Something here for Joey.

Goddamn, now the Republicans are in control of both houses.

Here are some pics from the Friday night dinner with Ate Cyn and Arnold:(pics c/o Cyn)

My chin disappears. And Neva's the only one with a straight face.

Hey, I almost look normal in this one.


Those Cheshire grins spell trouble for the unsuspecting children of Manila, I tell you.

The happy couples.

Last night we were at the Fashionista Best Model Search 2002, which, to be honest, was quite boring after the first few times you see the finalists. There was no talent portion, or Q & A; the highlight of the evening was the cool videos Furball made for them. Props to Edsel for not going insane editing three different tapes for three monitors stacked on top of one another. Dos was one of the finalists, and he won Best Body and 1st Runner-Up. Alia stole his picture and I’ll have it scanned and send it to my high school class mailing list promptly. Oh, and me and Neva’ll see Dos and Duckee this Friday. Duckee was Neva’s officemate when they were still being squeezed dry by ABS-CBN. Mich’s clothes were cool, and Sarah Meier wore Mich’s dress all night as she judged. I didn’t know how it’d look on her but it did suit her, especially with the hair thing. They took photos, and Chris, I’m sure, is a very happy man.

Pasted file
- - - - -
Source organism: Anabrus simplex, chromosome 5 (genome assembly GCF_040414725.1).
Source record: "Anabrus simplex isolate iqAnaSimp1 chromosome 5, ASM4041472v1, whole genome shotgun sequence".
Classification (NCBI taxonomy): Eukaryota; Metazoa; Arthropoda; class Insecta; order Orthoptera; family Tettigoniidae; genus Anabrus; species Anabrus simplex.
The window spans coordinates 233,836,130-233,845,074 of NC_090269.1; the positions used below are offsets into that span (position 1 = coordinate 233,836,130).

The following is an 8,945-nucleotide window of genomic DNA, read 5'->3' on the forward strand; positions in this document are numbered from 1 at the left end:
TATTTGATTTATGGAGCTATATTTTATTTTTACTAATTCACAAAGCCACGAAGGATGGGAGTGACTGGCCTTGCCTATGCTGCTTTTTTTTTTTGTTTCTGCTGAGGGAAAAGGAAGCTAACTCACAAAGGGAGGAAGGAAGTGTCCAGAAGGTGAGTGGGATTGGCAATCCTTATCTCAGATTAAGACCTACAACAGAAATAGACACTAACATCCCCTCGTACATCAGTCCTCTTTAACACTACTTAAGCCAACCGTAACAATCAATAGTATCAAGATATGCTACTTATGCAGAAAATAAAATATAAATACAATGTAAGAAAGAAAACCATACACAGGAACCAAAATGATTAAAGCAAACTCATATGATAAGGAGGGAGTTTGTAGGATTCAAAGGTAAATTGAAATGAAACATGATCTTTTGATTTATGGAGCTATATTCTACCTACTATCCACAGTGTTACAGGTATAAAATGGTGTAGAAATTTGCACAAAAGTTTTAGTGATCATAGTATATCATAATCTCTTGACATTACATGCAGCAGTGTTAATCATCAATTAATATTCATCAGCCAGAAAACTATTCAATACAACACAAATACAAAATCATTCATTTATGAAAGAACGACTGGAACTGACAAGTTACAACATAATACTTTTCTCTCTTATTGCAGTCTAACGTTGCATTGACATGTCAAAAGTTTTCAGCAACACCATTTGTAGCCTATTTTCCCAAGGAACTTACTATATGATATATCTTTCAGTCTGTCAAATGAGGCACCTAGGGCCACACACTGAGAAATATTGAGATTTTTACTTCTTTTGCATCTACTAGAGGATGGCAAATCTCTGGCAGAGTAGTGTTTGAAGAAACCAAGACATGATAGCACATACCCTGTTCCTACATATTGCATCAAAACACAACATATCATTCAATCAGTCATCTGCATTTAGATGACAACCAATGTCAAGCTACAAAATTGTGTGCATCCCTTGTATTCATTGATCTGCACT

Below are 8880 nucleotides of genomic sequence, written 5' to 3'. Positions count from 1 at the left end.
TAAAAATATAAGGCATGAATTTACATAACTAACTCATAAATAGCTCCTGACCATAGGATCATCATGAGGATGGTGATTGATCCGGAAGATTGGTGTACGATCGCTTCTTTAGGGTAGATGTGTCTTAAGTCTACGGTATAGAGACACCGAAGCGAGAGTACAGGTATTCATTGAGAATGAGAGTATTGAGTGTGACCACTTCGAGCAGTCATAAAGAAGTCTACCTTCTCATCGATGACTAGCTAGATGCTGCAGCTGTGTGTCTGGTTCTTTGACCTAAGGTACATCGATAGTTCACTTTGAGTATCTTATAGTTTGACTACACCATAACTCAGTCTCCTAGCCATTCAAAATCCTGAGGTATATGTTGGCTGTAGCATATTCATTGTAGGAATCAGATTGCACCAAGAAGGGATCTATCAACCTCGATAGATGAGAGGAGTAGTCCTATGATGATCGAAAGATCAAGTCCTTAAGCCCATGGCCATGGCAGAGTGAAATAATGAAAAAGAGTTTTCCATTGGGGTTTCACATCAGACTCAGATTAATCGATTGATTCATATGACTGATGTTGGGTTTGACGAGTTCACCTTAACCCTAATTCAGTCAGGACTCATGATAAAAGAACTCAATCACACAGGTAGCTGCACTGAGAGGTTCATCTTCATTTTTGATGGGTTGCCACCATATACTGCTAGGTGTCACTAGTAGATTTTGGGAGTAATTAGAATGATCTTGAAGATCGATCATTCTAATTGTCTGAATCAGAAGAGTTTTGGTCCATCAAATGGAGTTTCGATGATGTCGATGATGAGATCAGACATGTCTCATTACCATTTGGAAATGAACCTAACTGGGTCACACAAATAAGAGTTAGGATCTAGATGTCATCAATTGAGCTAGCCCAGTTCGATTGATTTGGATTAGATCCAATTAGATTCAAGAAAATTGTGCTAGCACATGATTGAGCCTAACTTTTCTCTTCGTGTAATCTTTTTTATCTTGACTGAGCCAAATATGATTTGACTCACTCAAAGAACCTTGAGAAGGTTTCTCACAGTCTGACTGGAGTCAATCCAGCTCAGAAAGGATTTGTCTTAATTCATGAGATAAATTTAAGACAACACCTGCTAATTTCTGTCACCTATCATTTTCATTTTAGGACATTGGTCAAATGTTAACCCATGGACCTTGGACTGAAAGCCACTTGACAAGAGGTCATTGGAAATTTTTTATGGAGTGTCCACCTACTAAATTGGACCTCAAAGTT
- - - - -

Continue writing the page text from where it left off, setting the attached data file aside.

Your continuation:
Fact: 5% of all men are monogamous, yet more women cheat on their partners than men.